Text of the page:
From the swamps of the east to the mountains of the west, Virginia’s birds represent a rich cultural and ecological heritage, a living legacy whose loss would threaten our own identity.
Nature and its preservation is the province of all people.
What is the breeding bird atlas?
The second VA breeding bird atlas (VABBA2) is a survey of all bird species breeding in the state. The data collected will be used to map the distribution and status of Virginia’s breeding bird community.
Why is the VABBA2 so important?
Over 25 years have passed since the completion of the first atlas in VA and many environmental changes have occurred. Climate change and other anthropogenic causes are rapidly changing the conditions that birds and other wildlife must cope with in order to survive. Data collected for the VABBA2 can tell us when birds are forming territories, building nests, laying eggs, fledging chicks, as well as their distributions among different habitats throughout the state. Atlas surveys can assess how bird communities are responding to these changes.
Who collects the data?
The VABBA2 is a citizen science project and volunteers conduct most of the key data collection. Virginia has a strong birding community that we hope will partner with the Virginia Ornithological Society (VSO) and Virginia Dept. of Game and Inland Fisheries (VDGIF) to accomplish the largest bird conservation effort in the state to date.
We also strongly encourage folks who have an interest in birds, nature, or outdoor recreation, but may not yet be birders, to use this as an opportunity to learn about and become involved with a critically important conservation project.
How does it differ from everyday birding?
Volunteers collect information not only on the identity and number of birds they observe, but also evidence of breeding behavior. BBAs use a series of breeding codes to describe the different types of breeding behavior that may be observed (See Handbook and Materials page for more details). Survey data will be entered into this VA BBA eBird portal.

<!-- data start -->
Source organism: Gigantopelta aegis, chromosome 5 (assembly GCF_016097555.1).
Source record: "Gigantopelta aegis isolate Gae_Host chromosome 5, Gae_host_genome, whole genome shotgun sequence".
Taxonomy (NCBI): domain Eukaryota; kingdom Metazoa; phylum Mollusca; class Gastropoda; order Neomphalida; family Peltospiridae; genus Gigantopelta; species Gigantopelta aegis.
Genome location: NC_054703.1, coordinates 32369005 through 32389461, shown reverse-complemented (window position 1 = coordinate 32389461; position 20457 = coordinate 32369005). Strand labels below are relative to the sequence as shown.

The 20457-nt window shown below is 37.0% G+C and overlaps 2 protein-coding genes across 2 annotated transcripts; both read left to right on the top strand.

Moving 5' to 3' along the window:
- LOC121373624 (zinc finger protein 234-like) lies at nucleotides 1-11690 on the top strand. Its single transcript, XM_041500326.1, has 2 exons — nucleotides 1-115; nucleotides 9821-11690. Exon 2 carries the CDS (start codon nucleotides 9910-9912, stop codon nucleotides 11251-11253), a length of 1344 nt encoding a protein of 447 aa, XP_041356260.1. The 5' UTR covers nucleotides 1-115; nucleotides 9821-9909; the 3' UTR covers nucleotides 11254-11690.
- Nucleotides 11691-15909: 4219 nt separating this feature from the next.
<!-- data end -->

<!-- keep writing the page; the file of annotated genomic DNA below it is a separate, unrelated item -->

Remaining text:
Several organizations have committed to fully support the VABBA2 over its 5-year span, including the Virginia Society of Ornithology (VSO), and Virginia Dept. of Game and Inland Fisheries (VDGIF). Given the size and range of habitats in Virginia, these organizations seek to partner with local bird and conservation groups to carry out the atlas surveys.
The Atlas Coordinator, Dr. Ashley Peele, is an Avian Ecologist based at the CMI in Blacksburg. In order to educate and inform folks about the upcoming VABBA2, she is visiting bird clubs, Audubon chapters, and other environmental groups around the state. If you are interested having her speak to your local chapter, please contact her at email@example.com.
A steering committee oversees the Virginia Breeding Bird Atlas. Members of this committee were instrumental in launching this second BBA for Virginia.
VABBA2 Steering Committee:
Sergio Harding (VDGIF Biologist)
Becky Gwynn (VDGIF Assistant Bureau Director)
Amy Ewing (VDGIF Biologist)
Jeff Trollinger (VDGIF Deputy Bureau Director and Acting VSO President)
Bill Williams (VSO Board Member)
Rexanne Bruno (VSO President, 2009-2011)
Joe Coleman (VSO President, 2013-2015)
Scott Klopfer (Conservation Management Institute Director – Virginia Tech)